All teeth pulled, affecting memory?
by Betty Barnett
( Allentown, PA)
I had all my teeth pulled last year. Could this be why I can't remember things I should remember? That's when my problem started.
Surprisingly, yes, it could, if recent studies can be believed. At least with regard to your memory for locations. If you are in poor health generally, and not just orally, there is also a good bit of evidence that the state of your overall health may have an impact on your risk of dementia
and memory loss.
According to a Hippocampus
, tooth loss can lead to impairment in spatial memory. In the study, rats who had their teeth removed did poorly in a maze test compared to rats who did not have their teeth pulled.
Another study, from the 2009 Journal of Prosthodontic Research
, came to a similar conclusion. In that study, the molars (back teeth) of rats were removed. According to the researchers, the results "suggested that molar loss may be a cause of learning/memory impairment."
Further back, in 2006, an article titled "Researchers Find Link Between Teeth and Memory Loss" appeared in The Register
in the UK. Here, too, researchers claimed to find a connection between tooth loss and memory loss:
Simply put: those who keep a full set of teeth have better powers of memory than those that don't. The researchers, who study age, memory, senility and health as part of the Betula Project, say they've observed the correlation in over 2,000 people.
A related study published in 2007 in The Journal of the American Dental Association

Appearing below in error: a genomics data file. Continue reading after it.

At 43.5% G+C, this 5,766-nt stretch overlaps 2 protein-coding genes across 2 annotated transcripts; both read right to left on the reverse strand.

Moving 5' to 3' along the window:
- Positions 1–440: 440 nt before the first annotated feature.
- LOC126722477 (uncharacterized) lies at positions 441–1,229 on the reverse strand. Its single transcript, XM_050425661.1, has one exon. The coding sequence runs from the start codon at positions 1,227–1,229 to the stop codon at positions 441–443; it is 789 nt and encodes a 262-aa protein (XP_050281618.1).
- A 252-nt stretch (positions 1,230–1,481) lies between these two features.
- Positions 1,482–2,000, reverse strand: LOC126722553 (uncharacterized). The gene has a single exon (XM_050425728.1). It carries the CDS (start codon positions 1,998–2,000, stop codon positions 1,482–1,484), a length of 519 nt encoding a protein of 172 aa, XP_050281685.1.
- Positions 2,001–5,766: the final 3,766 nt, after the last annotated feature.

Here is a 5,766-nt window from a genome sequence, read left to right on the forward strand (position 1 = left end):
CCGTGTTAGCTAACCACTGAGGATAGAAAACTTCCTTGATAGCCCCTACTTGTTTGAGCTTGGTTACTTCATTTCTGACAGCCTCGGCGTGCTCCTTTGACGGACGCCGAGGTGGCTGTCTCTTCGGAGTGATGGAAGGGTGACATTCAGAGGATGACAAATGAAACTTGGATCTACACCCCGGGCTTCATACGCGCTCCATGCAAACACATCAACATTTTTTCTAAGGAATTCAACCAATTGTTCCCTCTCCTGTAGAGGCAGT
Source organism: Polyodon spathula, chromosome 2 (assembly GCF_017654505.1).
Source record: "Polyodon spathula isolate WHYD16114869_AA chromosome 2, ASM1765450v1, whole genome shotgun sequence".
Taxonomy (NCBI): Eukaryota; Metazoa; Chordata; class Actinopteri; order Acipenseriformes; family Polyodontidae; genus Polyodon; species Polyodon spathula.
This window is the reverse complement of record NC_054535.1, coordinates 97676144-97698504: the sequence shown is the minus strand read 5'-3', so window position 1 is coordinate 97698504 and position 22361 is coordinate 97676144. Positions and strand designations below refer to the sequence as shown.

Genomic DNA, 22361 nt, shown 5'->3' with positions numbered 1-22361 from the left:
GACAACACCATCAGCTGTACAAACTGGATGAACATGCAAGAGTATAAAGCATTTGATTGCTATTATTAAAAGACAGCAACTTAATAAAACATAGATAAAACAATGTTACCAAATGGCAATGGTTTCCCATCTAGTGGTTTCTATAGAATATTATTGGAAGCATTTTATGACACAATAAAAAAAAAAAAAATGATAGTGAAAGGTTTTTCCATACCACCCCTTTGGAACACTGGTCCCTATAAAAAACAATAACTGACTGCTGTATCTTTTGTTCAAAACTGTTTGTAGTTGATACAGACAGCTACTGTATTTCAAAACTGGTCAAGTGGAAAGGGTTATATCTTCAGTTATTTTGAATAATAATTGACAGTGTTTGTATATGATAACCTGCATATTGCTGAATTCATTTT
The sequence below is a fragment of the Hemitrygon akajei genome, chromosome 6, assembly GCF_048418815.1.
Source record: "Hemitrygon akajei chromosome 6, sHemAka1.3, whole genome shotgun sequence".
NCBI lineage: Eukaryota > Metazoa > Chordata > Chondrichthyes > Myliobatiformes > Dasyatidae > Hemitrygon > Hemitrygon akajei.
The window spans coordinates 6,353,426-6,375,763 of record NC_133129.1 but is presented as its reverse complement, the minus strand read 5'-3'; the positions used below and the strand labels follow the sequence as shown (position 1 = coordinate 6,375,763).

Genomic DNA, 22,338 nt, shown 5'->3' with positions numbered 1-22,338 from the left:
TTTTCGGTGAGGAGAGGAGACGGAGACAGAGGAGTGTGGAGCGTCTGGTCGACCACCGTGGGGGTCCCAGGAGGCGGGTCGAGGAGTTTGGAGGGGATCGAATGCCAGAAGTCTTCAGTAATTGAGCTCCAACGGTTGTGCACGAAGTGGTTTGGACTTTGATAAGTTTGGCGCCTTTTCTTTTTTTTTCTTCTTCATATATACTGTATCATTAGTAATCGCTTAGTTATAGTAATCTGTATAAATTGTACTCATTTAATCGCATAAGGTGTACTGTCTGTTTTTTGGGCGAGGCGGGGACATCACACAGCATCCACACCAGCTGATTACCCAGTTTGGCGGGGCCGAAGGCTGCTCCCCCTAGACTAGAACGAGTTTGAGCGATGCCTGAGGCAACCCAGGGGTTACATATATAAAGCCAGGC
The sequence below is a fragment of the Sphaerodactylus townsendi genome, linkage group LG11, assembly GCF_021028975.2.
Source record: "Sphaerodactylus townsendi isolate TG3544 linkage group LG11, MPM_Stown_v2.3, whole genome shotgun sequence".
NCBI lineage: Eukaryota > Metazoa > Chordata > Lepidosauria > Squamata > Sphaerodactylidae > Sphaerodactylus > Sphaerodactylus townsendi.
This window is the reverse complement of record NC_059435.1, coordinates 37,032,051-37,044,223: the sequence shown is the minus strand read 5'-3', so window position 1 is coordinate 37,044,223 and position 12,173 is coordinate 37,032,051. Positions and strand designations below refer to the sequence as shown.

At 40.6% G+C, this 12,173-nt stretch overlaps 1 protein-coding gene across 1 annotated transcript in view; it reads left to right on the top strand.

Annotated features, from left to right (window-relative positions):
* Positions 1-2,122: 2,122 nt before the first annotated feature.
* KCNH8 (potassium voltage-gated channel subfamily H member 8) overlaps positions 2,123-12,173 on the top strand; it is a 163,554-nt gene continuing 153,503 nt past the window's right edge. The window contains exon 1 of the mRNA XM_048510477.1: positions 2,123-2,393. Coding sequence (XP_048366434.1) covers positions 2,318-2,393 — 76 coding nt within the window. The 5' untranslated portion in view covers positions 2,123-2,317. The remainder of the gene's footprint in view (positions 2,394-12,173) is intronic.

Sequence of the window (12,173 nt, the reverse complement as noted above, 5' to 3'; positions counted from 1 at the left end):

found that elderly individuals with missing teeth were more likely to develop dementia as they got older. The researchers looked at a group of Catholic nuns aged 75 to 98. Nuns who had the fewest teeth at the beginning of the study (with no dementia at that time) later were much more likely to develop Alzheimer's or other forms of dementia.
The authors of the study were unable to pinpoint a cause for the observation. Their guess was that individuals missing the most teeth perhaps had health problems when they were younger that affected both their dentition and their brain health. For example, they may have had certain infections, chronic diseases, or nutritional deficiencies that the other nuns who didn't contract dementia didn't have.
Their hypothesis might not be far off the mark. In 2011, researchers found that that people in poor healthy are at greater risk of dementia. In an article in the American Academy of Neurology
, they explained that people in the study who rated their own health as poor were far more likely to have memory problems later in life.
I don't know if you would consider your own health to be poor, but you can see the potential connection: general poor health can lead to poor oral health and poor brain health simultaneously.
From these studies it seems there could be a link between tooth loss and memory loss, but clearly more research needs to be done to identify the exact relationship between the two. Plus, from your description it sounds like your memory problems started immediately after your extractions, but that could be a coincidence.
So is the memory loss you sense yourself experiencing related to the loss of your teeth in your individual case? The studies above provide food for thought, but there is no way for me to know the answer to that question. It's a question you should ask your doctor.
Note: Like everything on my site, this information is for educational purposes only. It is not medical advice. It is up to you to consult with a qualified medical professional as appropriate for your situation.